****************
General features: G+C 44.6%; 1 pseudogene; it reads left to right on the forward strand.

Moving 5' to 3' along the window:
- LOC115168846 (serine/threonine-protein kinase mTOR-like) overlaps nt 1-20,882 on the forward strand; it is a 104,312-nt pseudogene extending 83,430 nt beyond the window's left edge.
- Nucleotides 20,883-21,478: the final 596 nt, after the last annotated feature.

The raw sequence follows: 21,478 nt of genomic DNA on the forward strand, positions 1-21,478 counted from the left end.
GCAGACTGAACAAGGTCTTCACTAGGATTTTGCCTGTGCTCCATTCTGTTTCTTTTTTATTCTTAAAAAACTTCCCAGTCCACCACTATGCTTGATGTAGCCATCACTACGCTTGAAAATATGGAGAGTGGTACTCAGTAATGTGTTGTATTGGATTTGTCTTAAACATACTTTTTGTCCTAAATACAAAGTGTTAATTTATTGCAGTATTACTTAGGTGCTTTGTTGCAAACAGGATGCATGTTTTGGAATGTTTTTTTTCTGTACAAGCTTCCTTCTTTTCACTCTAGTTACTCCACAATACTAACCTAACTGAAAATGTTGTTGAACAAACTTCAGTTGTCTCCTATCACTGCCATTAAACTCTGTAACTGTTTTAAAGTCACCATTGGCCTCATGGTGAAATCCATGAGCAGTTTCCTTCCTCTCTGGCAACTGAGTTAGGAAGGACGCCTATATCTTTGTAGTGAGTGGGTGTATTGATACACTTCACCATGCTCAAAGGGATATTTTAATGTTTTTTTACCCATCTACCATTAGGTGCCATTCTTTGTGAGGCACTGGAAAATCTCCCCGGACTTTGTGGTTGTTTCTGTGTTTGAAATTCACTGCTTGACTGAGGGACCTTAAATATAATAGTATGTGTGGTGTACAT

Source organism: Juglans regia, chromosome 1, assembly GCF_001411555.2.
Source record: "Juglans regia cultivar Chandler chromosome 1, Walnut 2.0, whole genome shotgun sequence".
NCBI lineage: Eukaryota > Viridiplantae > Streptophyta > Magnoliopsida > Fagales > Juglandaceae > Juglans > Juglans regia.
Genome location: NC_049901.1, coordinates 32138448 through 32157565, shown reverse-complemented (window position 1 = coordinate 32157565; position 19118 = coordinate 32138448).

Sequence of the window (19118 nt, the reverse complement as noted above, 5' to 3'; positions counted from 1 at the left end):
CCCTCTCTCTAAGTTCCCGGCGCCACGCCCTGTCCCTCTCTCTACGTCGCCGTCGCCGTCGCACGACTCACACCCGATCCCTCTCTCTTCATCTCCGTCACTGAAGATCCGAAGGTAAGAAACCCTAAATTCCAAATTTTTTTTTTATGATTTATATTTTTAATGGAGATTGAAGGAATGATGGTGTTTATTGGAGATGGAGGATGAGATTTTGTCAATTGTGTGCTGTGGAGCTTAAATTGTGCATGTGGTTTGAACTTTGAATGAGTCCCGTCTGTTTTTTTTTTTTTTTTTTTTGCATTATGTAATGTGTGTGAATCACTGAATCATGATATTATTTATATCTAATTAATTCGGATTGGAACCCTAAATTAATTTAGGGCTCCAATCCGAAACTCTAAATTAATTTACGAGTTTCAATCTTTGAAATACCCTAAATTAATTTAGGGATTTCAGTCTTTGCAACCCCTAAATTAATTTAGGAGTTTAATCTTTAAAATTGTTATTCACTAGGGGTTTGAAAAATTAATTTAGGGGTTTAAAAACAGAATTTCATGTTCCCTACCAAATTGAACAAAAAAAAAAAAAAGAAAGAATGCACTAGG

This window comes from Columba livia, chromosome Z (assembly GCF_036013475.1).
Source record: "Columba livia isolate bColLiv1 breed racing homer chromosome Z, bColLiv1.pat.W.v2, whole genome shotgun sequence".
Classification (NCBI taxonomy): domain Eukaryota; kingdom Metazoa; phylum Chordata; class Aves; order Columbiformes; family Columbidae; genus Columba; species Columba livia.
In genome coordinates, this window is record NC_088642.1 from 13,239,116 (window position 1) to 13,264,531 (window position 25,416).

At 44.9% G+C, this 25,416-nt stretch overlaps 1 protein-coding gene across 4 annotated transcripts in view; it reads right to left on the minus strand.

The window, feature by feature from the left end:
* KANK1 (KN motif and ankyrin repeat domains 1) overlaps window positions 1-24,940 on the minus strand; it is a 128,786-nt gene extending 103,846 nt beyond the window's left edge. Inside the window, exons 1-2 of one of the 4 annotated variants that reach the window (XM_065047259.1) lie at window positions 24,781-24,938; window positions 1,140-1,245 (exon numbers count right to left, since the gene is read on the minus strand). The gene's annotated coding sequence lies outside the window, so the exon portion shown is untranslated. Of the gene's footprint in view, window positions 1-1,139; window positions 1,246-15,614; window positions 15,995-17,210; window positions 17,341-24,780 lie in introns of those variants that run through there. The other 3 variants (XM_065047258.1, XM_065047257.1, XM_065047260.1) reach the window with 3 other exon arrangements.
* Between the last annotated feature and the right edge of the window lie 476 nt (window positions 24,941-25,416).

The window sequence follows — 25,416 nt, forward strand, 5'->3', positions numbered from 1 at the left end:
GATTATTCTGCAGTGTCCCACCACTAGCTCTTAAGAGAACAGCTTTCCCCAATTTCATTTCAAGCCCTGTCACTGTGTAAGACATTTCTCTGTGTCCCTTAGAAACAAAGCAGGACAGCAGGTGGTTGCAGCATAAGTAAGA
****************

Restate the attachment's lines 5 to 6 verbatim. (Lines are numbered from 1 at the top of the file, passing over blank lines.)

The raw sequence follows: 21,478 nt of genomic DNA on the forward strand, positions 1-21,478 counted from the left end.
GCAGACTGAACAAGGTCTTCACTAGGATTTTGCCTGTGCTCCATTCTGTTTCTTTTTTATTCTTAAAAAACTTCCCAGTCCACCACTATGCTTGATGTAGCCATCACTACGCTTGAAAATATGGAGAGTGGTACTCAGTAATGTGTTGTATTGGATTTGTCTTAAACATACTTTTTGTCCTAAATACAAAGTGTTAATTTATTGCAGTATTACTTAGGTGCTTTGTTGCAAACAGGATGCATGTTTTGGAATGTTTTTTTTCTGTACAAGCTTCCTTCTTTTCACTCTAGTTACTCCACAATACTAACCTAACTGAAAATGTTGTTGAACAAACTTCAGTTGTCTCCTATCACTGCCATTAAACTCTGTAACTGTTTTAAAGTCACCATTGGCCTCATGGTGAAATCCATGAGCAGTTTCCTTCCTCTCTGGCAACTGAGTTAGGAAGGACGCCTATATCTTTGTAGTGAGTGGGTGTATTGATACACTTCACCATGCTCAAAGGGATATTTTAATGTTTTTTTACCCATCTACCATTAGGTGCCATTCTTTGTGAGGCACTGGAAAATCTCCCCGGACTTTGTGGTTGTTTCTGTGTTTGAAATTCACTGCTTGACTGAGGGACCTTAAATATAATAGTATGTGTGGTGTACAT